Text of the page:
Written by Charles Eisenstein

I just finished listening to Joe Rogan’s interview with Bob Lazar, a man who claims to have worked at a super-secret military installation some miles from Area 51 called S4, where he was tasked with reverse-engineering a UFO propulsion system. My gut feeling was that this man is telling the truth. He seemed humble, undramatic, and honest about what he does and doesn’t know. He doesn’t claim to have a special connection to ETs, nor does he appear to monetize his experience. But my purpose here is not to establish his credibility or argue for the authenticity of UFOs. That should no longer be necessary, now that the New York Times, the US Navy, and other authoritative sources confirm much of what people like Bob Lazar have been saying for decades.

The testimony of one man is a thin thread on which to hang an entire thesis. I could choose any of innumerable testimonies, some much better corroborated than Lazar’s. But there is one aspect of his story that especially rings true as a sign of our times. Lazar describes how research on the extraterrestrial vehicle was highly compartmentalized. He and one other scientist worked together on the propulsion unit, a kind of anti-gravity device, and made little progress. They were permitted no communication with the scientific community in general, nor even with other teams working on the propulsion unit or other aspects of the craft. Everything was done on a “need to know” basis. Lazar attributes the lack of progress to this compartmentalization. Science, he says, progresses through the free interchange of ideas and the cross-fertilization of insights. Notwithstanding the popular mythology of genius scientists making heroic breakthroughs alone in their laboratories, science is a collective endeavor, a culture.

No doubt, secrecy and control were what motivated the compartmentalization. But the phenomenon is not limited to secret military installations, nor to central governments. What Bob Lazar experienced was a distilled microcosm of a much more general trend: the separation of information into mutually non-communicating domains. As that trend takes over society and our own minds, it has the same effect as at S4: stagnation, paralysis, and a failure to understand.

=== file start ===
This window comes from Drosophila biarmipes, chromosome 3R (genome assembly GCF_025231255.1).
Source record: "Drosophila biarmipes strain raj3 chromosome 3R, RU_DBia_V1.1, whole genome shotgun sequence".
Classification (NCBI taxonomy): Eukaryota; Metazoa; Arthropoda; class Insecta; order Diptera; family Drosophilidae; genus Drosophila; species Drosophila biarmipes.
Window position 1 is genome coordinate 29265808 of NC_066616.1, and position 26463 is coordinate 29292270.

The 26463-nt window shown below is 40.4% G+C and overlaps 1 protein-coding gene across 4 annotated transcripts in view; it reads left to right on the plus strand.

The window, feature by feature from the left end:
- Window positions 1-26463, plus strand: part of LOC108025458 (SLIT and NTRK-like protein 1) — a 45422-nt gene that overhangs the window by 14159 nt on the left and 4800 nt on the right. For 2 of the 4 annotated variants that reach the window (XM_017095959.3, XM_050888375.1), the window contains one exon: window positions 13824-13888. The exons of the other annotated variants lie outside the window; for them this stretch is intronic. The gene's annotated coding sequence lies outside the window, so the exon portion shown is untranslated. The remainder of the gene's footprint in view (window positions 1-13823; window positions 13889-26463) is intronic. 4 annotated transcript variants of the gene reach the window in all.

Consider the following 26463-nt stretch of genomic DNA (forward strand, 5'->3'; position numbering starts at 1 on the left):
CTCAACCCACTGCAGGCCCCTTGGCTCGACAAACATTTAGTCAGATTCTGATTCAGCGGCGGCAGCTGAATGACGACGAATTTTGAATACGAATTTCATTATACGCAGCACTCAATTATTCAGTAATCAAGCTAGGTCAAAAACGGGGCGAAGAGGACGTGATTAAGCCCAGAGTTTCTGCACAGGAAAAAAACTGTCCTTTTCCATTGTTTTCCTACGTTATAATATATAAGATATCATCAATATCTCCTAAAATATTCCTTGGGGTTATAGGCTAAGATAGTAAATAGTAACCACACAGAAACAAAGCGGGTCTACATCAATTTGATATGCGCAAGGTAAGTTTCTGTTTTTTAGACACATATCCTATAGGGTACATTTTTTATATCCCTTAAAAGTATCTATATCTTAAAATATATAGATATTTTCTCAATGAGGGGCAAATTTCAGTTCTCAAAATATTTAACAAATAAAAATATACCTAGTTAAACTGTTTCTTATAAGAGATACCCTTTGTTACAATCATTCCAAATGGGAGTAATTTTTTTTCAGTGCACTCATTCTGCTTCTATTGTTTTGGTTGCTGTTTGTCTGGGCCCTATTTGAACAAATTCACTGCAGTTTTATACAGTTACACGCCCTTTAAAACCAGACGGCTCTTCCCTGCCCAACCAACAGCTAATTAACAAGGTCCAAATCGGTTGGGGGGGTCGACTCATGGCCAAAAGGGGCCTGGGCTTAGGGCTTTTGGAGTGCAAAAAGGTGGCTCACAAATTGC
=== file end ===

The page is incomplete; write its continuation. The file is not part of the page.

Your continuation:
The UFO phenomenon itself offers a prime example. Yes, I’m going to call them UFOs and not UAPs or whatever terminology has become fashionable. The term UFO itself once carried an aura of dispassionate scientific objectivity in comparison with “flying saucer.” Eventually, it fell into disrepute, so other terms were invented to sound more scientific. I’ll stick with UFO.

Where was I? The UFO phenomenon exemplifies the separation of knowledge into mutually non-communicating compartments. In one compartment lies conventional scientific knowledge and its attendant beliefs about what is real and what is possible. In another compartment we have the now officially-confirmed fact that aerial craft have been flying around our planet for decades if not longer, exhibiting technological capacities far exceeding our own, and apparently violating numerous basic laws of physics. Not officially confirmed, but still beyond reasonable doubt, is that some of these craft are in the possession of the United States government (or agencies therein, or corporations attached to it).

If the contents of these two compartments were allowed to mix, the resulting psycho-chemical reaction would cause an explosion. Why? Because they contradict each other. When matter and anti-matter collide, they are annihilated with a burst of photons. Thesis and antithesis collide in a burst of understanding.

What new avenues of scientific inquiry would result if we allowed anti-gravity devices and the “impossible” materials of extraterrestrial artifacts to enter recognized scientific reality? What philosophical, social, and political change would result if we admitted the truth that we are not alone here? That question, “Are we alone here?” is after all one of the fundamental spiritual questions human beings ask.